DIFFICULTY: Legal assistance is recommended
Initial Filing Fee: $15
Initial Filing Fee: Varies from county to county and depends on the use of mediator, but typically $15
North Carolina is trying to reduce the impact on the courts of child custody disputes. Parents who work together with a mediator to come up with reasonable custody arrangements on their own are rewarded with diminished filing fees and a quicker turnaround on the process. Fathers are granted automatic rights only if the child is born in wedlock. If born outside of marriage, it is advisable for a father to voluntarily file paternity with the court. If paternity has never been filed, winning custody can be more difficult for a father, and he will likely have to submit to a DNA test.
The North Carolina system does not give automatic preference to the mother when it comes to custody. Many different factors are considered, such as:
• The desires of the parents
• The desires of the child/children
• The ease of continued interaction with all relatives, including siblings
• The location of the suggested home, with relation to the current school and community of the child
• If the parent is trying to take the child out of state
• The physical and mental health of both the parent and the child
• How compliant the parent has been with previous court orders
• If there are any crimes on the parent’s record
North Carolina recognizes three types of custody arrangements. Sole custody means the child lives with one parent and the other only has supervised or limited visitation. Primary custody means the child spends most of the time with one parent, but has set times to visit the other parent (ex: every other weekend, specific holidays, etc.). Finally, joint custody means the child splits his or her time evenly between both homes. The courts attempt to work toward primary or joint custody most of the time, so that both parents are included in the child’s life.
Step 1: Choose Custody Hearing or Mediation
Whether you are going through a divorce and arranging custody or looking to change the current custody arrangement, you can handle it through mediation in North Carolina. If both parties are amenable, you sit down with a third party mediator to hash out the details of custody. If you wish to have a hearing, then you should propose the new custody arrangement and await a court order for the case.
Step 2: Propose New Custody Arrangement
Lay out exactly what you expect regarding custody. Choose what type of custody you are filing for, including a yearly calendar for visitation, and then propose how the transfers will happen. You should be as thorough as possible, leaving little room for ambiguity or error. A legal document like this is the best way to protect your rights. Unlike other states, North Carolina does not have a specific age when children get to decide what parent they live with. Children are usually consulted when they are 9 or older.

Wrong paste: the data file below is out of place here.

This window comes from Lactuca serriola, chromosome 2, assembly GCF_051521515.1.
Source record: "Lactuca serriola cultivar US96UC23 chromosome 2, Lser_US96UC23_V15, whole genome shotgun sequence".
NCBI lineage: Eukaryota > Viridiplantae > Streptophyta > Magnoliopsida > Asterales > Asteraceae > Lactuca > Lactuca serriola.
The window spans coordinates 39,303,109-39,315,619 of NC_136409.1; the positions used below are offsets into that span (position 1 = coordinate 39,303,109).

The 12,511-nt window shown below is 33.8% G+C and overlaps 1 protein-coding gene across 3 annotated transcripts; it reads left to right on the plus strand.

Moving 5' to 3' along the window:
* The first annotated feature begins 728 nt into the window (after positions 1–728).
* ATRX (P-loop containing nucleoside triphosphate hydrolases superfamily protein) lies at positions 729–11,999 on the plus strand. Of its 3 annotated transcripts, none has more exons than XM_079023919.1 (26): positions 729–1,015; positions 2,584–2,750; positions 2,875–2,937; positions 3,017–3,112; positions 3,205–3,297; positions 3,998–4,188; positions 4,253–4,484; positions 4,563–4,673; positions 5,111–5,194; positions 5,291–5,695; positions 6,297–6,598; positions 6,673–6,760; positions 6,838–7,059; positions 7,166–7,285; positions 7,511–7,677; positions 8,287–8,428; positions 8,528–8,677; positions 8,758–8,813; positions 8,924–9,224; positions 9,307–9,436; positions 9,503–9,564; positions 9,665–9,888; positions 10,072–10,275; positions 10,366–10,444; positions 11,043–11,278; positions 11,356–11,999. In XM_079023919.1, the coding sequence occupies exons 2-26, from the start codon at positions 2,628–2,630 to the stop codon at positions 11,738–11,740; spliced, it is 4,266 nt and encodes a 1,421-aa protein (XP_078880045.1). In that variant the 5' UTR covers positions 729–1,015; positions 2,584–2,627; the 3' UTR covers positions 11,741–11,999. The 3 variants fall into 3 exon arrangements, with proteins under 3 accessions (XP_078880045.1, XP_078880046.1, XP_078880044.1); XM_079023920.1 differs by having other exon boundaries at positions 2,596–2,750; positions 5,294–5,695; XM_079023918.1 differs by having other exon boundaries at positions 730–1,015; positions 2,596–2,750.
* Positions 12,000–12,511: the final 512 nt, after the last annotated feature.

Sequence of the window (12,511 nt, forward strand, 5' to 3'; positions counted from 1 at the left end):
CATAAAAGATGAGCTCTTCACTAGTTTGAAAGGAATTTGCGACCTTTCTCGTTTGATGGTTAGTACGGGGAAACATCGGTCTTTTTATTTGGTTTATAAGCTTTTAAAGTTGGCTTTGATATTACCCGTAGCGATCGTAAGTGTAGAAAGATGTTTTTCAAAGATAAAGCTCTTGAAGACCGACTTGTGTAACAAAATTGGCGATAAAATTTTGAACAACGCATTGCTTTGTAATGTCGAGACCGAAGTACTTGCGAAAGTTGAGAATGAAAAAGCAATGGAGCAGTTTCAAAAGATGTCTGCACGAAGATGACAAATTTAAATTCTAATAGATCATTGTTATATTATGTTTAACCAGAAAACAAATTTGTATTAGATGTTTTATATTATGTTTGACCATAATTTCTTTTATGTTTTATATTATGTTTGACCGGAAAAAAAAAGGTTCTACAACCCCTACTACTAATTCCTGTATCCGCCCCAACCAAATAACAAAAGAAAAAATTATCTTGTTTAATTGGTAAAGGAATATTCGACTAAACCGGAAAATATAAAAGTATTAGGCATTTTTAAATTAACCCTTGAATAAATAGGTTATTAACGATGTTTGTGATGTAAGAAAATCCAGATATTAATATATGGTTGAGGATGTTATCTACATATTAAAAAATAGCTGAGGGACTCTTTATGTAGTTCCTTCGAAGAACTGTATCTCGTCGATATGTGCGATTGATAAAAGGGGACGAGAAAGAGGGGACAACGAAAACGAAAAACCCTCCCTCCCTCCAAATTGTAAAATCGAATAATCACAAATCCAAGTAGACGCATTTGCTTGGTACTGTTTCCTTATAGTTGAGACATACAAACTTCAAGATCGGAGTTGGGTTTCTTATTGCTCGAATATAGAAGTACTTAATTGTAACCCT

Step 3: Complete the Affidavit
The affidavit covers all the parts of the custody. You will provide the court with the names of the children, the locations of the parents, and all the pertinent details as to why you are filing for custody. This can be completed by you or a lawyer, according to your preferences. You will attach the completed custody proposal to the affidavit for filing.
Step 4: File for Jurisdiction
Take the completed packet to the Civil Filing Department of your county. You will need two copies and the original in order to file; the original goes to the court, one copy is yours, and one copy is for serving the defendant. You can make this petition in your county in North Carolina even if the child does not reside there. Once the papers are filed, you will proceed to Family Court to get a date scheduled for your hearing, and your case is officially on the books.
Step 5: Service of Defendant
It is your responsibility to ensure that the defendant is served according to North Carolina law. In other states, like Georgia, the county will take care of service for you, but in North Carolina you have a few options to consider. You can pay the sheriff’s fee and have it served by the sheriff; if the other parent is in the same county, this is usually easiest. If the parent is in another county, then you have to get the paperwork to that county’s sheriff so that they can serve the defendant. You can also send the paperwork via certified or registered mail. In order to do this, you must also file an Affidavit of service of Process by Certified or Registered Mail once you receive the return receipt, and it must be notarized.
Step 6: Attend the Hearing
The hearing is where your spouse will either agree to the custody arrangement you proposed, or you will hear their counterproposal. The judge will make the final determination after asking you a series of questions. In North Carolina, a hearing is not necessary if you come to an agreement through mediation. The mediator simply gets the judge’s signature and the custody is settled.
Step 7: Obtain the Custody Order and Enforce the Order
The custody order will be certified by the judge and you will receive a copy. From there, it is your responsibility to stick to the agreement and note any infractions, so if you ever go back to court you have specifics regarding problem areas with the agreement.